Some businesses don’t just use the Internet, they ARE the Internet. There are entire industries built purely on the Internet, and the wealth that it generates is virtually limitless. But that’s the problem. It’s virtual. The worth of many of these companies isn’t based on how much stuff they own or produce – because they don’t own or produce anything. The world’s biggest accommodation company doesn’t own any rooms. The world’s biggest retailer doesn’t have any shops. The world’s largest taxi company doesn’t own any cars. The world’s biggest media company creates no content. It’s all about the potential of the marketplaces with which they engage and the traffic that they generate. It’s the ultimate in sand-based building foundations and should be viewed with the utmost caution. So, yes, it’s a business. But is it better than the sort of business that has buildings, factories, employees and products? I’m doubtful…

Isn’t it ironic? Don’t you think?

Lastly, I am all too aware of the irony of this being on the internet. But one of the best bits about the internet is that it’s totally unfeeling. It doesn’t care what you say about it. Except that one day it will. When the singularity comes and the Internet becomes sentient. But until that day in 2065 when it’s currently predicted (only fifty years away), we can say what we like.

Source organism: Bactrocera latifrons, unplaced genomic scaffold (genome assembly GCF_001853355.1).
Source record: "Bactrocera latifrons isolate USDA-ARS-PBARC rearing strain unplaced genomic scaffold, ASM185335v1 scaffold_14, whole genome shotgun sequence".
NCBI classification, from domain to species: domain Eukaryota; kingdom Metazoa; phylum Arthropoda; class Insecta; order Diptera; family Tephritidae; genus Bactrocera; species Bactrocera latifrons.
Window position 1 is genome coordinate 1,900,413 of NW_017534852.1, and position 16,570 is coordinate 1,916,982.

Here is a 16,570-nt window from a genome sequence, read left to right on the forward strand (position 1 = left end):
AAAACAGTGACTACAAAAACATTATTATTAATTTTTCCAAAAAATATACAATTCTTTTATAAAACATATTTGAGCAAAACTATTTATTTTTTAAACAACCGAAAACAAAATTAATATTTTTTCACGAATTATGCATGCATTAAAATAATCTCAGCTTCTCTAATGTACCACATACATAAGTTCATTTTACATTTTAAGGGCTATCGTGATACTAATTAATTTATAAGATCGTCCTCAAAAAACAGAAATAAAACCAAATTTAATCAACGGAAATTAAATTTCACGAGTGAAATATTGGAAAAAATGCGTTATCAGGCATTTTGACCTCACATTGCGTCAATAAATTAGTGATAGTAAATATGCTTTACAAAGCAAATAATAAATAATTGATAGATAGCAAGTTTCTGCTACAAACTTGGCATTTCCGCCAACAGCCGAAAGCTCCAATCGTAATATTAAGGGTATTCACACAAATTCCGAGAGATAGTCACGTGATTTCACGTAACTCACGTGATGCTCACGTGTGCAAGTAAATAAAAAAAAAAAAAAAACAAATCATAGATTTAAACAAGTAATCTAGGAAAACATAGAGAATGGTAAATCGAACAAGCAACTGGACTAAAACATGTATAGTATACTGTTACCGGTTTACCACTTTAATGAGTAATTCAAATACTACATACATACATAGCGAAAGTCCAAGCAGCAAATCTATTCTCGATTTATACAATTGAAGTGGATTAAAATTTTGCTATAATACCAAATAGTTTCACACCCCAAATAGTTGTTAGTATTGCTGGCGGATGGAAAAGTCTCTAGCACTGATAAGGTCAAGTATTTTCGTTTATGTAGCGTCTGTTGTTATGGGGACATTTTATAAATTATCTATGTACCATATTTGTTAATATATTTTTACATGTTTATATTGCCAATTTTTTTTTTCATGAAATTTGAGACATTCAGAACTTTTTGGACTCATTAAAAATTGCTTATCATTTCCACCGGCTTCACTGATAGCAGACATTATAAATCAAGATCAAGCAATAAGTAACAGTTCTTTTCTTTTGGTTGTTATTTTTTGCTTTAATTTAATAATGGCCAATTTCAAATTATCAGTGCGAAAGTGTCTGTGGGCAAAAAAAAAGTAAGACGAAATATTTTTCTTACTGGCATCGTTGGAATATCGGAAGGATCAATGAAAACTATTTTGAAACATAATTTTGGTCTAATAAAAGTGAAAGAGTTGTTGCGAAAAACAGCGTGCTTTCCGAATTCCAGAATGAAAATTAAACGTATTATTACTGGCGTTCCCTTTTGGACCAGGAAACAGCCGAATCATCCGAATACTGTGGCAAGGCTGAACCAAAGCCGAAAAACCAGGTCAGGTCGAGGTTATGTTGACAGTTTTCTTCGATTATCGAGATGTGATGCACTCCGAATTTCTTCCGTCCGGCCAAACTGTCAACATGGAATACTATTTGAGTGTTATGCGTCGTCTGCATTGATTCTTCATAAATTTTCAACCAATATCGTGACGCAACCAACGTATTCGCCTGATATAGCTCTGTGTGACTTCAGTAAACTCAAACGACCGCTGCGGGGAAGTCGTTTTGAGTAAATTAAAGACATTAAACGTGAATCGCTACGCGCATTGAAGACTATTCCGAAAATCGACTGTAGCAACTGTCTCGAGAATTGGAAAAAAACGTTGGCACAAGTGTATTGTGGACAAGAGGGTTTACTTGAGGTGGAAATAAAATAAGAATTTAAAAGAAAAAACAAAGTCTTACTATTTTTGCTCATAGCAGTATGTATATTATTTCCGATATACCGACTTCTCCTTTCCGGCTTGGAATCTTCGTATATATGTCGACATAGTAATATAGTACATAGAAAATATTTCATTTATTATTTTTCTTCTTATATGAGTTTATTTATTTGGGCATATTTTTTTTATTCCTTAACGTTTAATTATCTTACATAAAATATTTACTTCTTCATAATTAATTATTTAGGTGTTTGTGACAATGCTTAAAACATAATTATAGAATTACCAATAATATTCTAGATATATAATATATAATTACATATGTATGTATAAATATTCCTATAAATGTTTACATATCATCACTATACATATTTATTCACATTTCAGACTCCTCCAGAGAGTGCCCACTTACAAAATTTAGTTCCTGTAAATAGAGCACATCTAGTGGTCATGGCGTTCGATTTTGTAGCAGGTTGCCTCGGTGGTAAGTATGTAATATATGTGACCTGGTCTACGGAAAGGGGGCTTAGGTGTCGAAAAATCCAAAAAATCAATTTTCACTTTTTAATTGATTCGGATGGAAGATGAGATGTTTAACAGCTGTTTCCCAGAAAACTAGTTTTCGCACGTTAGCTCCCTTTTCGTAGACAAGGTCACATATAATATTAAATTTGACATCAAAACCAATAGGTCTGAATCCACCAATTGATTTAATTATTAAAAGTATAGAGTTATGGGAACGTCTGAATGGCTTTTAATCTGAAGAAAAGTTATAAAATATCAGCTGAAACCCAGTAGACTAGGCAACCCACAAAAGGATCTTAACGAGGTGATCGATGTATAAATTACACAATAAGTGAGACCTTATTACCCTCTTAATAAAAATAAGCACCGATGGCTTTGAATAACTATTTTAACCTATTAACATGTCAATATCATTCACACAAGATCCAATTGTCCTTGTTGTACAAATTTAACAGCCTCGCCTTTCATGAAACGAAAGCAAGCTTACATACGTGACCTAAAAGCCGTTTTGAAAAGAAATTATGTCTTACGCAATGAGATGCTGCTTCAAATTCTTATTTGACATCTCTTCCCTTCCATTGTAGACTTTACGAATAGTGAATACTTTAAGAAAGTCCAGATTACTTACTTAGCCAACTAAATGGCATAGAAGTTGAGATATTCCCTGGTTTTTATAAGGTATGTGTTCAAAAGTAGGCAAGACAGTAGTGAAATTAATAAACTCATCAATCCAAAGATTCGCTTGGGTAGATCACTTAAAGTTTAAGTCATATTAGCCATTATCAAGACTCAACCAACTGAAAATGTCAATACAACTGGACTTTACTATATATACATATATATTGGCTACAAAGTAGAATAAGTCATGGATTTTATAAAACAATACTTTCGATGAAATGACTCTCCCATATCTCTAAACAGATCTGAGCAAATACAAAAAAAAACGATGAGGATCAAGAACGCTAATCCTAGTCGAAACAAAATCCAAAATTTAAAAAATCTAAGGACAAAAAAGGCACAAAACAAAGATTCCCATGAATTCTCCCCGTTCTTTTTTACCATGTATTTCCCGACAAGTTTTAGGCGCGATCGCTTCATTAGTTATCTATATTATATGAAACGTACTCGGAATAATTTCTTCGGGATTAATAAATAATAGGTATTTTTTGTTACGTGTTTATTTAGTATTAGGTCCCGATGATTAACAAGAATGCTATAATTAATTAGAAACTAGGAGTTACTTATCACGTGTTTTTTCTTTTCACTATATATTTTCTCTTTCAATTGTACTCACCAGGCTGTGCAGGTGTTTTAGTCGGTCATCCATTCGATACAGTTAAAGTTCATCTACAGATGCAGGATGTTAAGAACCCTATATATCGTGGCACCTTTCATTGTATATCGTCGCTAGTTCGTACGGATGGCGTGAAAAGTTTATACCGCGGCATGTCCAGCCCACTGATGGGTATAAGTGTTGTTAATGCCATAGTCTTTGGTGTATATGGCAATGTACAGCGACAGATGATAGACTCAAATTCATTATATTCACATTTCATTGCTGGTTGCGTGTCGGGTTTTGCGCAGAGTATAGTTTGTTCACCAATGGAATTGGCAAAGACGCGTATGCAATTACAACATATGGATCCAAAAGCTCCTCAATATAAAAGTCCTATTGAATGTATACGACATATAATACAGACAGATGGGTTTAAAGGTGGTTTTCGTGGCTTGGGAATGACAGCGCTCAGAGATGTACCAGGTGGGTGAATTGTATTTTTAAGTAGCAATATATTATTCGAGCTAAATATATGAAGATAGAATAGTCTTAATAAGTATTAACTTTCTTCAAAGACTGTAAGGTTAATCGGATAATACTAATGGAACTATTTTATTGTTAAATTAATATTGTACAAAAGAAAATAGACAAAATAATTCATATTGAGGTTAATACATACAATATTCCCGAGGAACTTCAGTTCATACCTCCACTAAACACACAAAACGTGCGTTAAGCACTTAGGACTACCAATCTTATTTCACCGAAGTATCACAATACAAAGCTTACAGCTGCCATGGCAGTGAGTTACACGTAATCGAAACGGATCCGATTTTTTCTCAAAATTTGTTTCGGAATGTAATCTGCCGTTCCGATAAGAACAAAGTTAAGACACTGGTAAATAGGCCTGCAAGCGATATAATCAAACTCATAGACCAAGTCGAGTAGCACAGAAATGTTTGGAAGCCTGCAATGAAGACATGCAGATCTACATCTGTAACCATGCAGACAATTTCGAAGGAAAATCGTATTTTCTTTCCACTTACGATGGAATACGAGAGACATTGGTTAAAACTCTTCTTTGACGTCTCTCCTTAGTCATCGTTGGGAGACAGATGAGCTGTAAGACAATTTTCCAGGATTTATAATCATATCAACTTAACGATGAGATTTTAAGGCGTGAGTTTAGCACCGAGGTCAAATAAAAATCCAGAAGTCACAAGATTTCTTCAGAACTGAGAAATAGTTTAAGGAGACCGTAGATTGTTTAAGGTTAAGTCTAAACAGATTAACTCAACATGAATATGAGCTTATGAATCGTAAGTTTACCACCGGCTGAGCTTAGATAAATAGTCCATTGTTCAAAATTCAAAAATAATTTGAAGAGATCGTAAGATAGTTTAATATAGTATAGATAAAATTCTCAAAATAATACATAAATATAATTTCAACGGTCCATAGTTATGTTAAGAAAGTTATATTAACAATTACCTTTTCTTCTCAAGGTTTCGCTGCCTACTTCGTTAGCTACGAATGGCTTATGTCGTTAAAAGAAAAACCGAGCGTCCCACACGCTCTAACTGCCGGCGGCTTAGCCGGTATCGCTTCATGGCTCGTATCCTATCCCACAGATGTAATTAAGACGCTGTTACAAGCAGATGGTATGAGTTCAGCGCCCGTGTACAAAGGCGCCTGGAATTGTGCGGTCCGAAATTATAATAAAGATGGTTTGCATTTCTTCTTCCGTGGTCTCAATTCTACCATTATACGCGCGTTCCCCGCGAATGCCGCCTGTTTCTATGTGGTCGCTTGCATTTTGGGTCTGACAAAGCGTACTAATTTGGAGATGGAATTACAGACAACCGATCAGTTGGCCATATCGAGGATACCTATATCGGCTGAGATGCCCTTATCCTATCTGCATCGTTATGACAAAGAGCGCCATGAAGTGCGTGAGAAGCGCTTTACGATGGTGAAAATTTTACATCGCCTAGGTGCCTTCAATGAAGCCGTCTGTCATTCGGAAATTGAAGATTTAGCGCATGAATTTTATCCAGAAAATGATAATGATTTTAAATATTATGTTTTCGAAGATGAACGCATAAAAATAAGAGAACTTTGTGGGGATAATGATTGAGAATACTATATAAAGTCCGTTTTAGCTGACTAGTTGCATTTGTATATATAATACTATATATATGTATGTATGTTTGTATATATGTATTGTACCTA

And even though I have ranted and railed against the Internet in this piece, I do love it. It’s now part of my life and I have to accept it. It’s completely disrupted my industry (advertising) to the point where I actually think it’s gone a bit too far and become the b-all and end-all of what marketing directors think about. And yet, I still use it, like you do. I still can’t get by without it, like you can’t. And I still would be devastated if it ever vanished. Like you would.

The Internet is here to stay, of course, but please, please, please, can we see it for what it is. A fabulous, shiny multi-tool, but not always the best tool, and especially not the ONLY tool in the box.[/vc_column_text][/vc_column][vc_column width=”1/4″][vc_basic_grid post_type=”post” max_items=”10″ element_width=”12″ grid_id=”vc_gid:1489653918484-5890c8976310b8875c0a86159c1f16db-4″][/vc_column][/vc_row][vc_row][vc_column width=”1/4″][/vc_column][vc_column width=”1/2″][vc_column_text]When my dad died, he left me a box of pictures. The ones that were of him, of course I could pretty much identify. But the other people in those pictures were strangers to me, and I didn’t know or understand the context in which they were taken.